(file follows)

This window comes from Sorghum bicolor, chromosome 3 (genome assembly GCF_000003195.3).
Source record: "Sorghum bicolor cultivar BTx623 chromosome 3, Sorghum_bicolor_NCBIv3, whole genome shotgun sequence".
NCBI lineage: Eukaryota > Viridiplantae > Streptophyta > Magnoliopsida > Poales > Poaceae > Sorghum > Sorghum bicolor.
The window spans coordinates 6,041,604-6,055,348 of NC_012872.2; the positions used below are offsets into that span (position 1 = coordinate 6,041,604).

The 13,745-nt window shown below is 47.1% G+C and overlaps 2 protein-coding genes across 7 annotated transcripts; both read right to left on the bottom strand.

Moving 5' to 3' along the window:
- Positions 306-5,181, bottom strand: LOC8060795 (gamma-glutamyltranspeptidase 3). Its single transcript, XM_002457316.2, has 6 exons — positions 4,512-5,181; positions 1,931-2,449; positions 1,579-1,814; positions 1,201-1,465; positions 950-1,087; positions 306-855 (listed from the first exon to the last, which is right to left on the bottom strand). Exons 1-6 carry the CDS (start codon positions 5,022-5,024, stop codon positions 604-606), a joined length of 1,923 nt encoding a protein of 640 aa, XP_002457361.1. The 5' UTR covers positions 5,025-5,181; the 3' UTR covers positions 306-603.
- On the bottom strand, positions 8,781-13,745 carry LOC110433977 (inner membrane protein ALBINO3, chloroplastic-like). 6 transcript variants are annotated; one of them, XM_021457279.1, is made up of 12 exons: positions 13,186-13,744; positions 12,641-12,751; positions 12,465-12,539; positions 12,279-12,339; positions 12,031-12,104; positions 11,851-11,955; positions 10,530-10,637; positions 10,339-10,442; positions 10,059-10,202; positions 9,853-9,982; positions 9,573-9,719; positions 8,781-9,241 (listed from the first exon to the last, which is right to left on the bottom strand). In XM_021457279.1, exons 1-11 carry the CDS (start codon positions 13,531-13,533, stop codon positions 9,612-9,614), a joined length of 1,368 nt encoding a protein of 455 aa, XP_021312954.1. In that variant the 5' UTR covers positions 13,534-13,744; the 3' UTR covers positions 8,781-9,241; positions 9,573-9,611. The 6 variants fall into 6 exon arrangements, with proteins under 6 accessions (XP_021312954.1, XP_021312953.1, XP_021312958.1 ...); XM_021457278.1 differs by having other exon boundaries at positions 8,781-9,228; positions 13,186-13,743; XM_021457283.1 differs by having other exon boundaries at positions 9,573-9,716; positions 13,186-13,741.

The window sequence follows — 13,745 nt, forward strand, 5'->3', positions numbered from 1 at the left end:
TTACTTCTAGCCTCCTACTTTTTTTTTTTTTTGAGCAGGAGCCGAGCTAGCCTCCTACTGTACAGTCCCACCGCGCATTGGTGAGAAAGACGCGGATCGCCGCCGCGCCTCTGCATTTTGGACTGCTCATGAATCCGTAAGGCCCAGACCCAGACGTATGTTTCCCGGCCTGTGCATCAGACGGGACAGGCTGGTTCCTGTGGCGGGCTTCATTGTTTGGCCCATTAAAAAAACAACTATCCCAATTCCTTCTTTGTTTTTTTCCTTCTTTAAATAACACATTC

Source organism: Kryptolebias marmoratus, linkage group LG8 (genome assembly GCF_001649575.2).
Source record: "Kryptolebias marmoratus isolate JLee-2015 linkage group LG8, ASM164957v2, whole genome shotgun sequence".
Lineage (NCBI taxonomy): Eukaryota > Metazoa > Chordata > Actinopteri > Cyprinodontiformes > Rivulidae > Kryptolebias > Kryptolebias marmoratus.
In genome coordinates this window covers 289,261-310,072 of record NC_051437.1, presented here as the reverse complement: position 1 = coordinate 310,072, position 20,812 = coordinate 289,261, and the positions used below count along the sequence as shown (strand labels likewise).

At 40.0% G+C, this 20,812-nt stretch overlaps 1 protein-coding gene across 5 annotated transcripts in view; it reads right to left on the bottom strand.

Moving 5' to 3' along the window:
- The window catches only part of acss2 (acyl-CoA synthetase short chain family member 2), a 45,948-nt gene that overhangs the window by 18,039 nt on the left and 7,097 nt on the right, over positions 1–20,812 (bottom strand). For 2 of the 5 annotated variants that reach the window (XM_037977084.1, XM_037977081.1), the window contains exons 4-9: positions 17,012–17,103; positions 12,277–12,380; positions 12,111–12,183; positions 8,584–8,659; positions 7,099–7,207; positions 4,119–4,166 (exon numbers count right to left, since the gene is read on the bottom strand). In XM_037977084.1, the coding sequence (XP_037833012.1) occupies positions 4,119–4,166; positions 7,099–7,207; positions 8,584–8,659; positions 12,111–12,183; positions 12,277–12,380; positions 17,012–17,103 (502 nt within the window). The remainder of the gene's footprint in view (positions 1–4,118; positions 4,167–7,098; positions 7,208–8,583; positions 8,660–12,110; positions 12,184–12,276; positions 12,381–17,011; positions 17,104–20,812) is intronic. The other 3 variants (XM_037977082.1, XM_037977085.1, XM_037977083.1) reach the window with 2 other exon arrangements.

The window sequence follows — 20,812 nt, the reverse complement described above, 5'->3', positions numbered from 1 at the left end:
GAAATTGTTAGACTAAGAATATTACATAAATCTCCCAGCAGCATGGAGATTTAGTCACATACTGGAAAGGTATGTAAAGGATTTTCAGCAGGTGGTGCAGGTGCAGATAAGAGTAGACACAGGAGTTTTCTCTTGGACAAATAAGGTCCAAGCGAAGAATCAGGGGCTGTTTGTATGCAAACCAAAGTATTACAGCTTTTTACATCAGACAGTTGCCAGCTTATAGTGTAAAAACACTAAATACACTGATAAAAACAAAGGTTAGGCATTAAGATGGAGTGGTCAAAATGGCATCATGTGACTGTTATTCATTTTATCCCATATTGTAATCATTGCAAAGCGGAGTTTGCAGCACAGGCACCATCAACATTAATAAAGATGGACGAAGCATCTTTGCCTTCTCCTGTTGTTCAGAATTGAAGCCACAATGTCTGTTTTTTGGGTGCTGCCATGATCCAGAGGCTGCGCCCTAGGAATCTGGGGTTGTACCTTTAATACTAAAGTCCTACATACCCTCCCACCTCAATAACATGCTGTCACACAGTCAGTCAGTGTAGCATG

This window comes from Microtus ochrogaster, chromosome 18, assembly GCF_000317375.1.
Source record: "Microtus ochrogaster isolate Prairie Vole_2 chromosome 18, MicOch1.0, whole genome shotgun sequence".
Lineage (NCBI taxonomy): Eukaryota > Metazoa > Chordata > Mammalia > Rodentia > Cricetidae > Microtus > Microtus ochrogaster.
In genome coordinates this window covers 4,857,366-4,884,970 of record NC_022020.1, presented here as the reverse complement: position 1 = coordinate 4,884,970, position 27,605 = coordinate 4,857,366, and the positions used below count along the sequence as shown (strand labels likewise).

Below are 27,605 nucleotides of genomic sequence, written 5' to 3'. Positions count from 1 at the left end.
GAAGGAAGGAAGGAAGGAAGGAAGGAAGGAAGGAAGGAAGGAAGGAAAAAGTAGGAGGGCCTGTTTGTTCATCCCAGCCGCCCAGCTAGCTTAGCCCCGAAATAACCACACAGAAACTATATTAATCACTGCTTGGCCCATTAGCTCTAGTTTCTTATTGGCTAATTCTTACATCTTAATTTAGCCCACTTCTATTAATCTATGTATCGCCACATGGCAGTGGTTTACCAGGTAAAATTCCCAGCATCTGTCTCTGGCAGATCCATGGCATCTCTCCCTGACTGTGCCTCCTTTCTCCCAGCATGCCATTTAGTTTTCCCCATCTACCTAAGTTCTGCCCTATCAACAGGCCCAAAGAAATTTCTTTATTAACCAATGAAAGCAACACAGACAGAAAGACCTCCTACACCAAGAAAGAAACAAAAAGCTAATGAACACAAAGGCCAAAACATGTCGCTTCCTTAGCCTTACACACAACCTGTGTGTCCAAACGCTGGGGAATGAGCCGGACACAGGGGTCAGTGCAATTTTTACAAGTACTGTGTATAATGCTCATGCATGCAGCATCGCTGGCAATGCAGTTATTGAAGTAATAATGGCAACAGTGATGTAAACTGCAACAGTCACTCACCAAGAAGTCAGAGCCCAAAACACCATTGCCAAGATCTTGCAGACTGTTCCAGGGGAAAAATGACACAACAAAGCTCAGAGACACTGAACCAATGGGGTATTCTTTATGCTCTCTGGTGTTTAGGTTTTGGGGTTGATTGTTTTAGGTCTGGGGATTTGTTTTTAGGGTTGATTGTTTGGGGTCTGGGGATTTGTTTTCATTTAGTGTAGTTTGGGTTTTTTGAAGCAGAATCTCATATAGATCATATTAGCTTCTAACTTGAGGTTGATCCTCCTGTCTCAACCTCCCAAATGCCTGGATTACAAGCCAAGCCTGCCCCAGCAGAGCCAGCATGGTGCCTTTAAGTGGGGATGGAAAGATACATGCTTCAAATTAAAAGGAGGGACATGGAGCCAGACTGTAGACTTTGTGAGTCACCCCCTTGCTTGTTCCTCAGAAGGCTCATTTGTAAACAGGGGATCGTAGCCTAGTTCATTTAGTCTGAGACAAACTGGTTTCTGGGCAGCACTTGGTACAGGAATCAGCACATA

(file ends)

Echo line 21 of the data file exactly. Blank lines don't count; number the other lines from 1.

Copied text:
Source record: "Microtus ochrogaster isolate Prairie Vole_2 chromosome 18, MicOch1.0, whole genome shotgun sequence".